Tackling food fraud in the olive oil industry

Food crime is defined as serious fraud and related criminality in food supply chains, which can be seriously harmful to consumers, food businesses and the wider food industry.1 Fraudulent acts include adulteration (including a foreign substance that is not on the product’s label to lower costs or fake a higher quality), substitution (replacing a food or ingredient with another substance that is similar but inferior) and misrepresentation (marketing or labelling a product to wrongly portray its quality, safety, origin or freshness).

Analysing VOCs from olive oil samples

Giorgia Purcaro, analytical chemistry professor, and her team at the Gembloux Agro-Bio Tech Department at the University of Liège, Belgium, analyse food samples to aid the prevention of food fraud. They analysed volatile organic compounds (VOCs) from olive oil samples to build profiles that can be used to discriminate between different commercial classes of olive oil.2,3 The profiles will make it easier to identify inferior products, or cheap products being misrepresented as more expensive varieties.

Their findings may help the International Olive Council (IOC)4 identify analytical criteria for detecting fraud and determining the quality of olive oils. Currently, the IOC uses a sensory (or panel) test to classify oils in which human evaluators record their sensory responses to products being tested. “Although a panel can be repeatable, reproducibility among panels is more challenging,” says Purcaro. “Support from a sensitive analytical method would be highly beneficial to avoid misclassification of products.”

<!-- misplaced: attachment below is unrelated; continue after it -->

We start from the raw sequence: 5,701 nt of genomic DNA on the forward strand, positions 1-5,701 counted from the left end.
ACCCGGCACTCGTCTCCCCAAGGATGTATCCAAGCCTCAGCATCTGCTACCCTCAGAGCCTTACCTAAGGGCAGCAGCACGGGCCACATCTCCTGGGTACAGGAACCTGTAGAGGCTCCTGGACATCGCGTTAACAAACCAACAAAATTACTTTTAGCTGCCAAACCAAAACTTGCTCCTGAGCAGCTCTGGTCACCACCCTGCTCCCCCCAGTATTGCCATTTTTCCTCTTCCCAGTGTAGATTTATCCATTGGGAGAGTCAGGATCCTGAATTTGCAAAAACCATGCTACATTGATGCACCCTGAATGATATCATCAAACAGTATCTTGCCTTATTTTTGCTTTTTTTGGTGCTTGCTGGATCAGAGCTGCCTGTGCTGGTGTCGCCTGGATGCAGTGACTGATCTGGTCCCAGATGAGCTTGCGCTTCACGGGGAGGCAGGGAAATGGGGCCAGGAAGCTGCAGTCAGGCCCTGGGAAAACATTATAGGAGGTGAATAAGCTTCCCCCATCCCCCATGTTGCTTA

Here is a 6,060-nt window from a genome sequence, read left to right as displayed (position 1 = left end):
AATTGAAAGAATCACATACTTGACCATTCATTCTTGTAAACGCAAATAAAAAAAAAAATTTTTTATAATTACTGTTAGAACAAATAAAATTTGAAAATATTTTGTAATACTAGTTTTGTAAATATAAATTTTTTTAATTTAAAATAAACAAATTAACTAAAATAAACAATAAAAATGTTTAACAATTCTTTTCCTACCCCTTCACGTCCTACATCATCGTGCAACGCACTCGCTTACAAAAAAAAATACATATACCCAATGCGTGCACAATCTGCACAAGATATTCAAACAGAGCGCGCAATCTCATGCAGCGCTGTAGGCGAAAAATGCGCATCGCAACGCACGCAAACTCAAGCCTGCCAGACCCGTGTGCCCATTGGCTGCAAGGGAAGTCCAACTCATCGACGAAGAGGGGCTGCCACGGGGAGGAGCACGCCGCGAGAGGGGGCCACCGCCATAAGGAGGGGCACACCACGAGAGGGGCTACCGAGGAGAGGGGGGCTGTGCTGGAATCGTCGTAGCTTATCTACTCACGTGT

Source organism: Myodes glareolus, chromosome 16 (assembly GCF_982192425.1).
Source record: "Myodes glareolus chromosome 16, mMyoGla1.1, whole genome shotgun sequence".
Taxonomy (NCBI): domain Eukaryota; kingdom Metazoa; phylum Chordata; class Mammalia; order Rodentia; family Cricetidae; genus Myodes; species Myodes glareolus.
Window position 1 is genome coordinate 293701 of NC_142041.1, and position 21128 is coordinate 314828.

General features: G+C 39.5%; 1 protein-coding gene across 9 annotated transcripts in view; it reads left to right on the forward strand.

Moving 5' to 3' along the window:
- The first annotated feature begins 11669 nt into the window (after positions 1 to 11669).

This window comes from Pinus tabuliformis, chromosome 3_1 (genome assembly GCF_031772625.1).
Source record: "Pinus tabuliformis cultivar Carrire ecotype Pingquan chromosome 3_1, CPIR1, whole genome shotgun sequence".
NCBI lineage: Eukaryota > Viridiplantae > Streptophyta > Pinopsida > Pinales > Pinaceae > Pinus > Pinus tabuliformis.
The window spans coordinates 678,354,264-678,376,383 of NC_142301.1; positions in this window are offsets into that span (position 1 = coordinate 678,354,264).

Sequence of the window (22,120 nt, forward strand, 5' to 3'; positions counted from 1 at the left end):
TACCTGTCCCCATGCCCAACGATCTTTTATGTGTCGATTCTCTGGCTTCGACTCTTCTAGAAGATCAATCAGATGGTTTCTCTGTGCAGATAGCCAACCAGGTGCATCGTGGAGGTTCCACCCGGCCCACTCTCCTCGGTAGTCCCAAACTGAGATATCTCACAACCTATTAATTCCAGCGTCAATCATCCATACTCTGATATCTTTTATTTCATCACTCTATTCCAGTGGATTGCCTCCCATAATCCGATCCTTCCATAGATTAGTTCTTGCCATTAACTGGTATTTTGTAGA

Enhancing the analytical technique

A sampling technique that is widely used for similar work is solid-phase microextraction (SPME), a solvent-free sample preparation technique in which samples are extracted by immersive or headspace sampling. However, its sensitivity is limited by the small volume of sorptive phase available for analyte extraction (typically ~0.5 μL of polydimethylsiloxane). Purcaro’s team enhanced the sensitivity of SPME by using headspace–SPME–trap with multi-step enrichment (MSE®) on the fully automated and cryogen-free Centri® sample extraction and enrichment platform to extract samples for analysis using gas chromatography–mass spectrometry (GC–MS).

Multi-step enrichment enables repeat extractions of a single sample or multiple replicate samples to be stacked onto the focusing trap inside Centri for injection into the GC for a single analysis, which maximises the sensitivity achieved.

Download the case study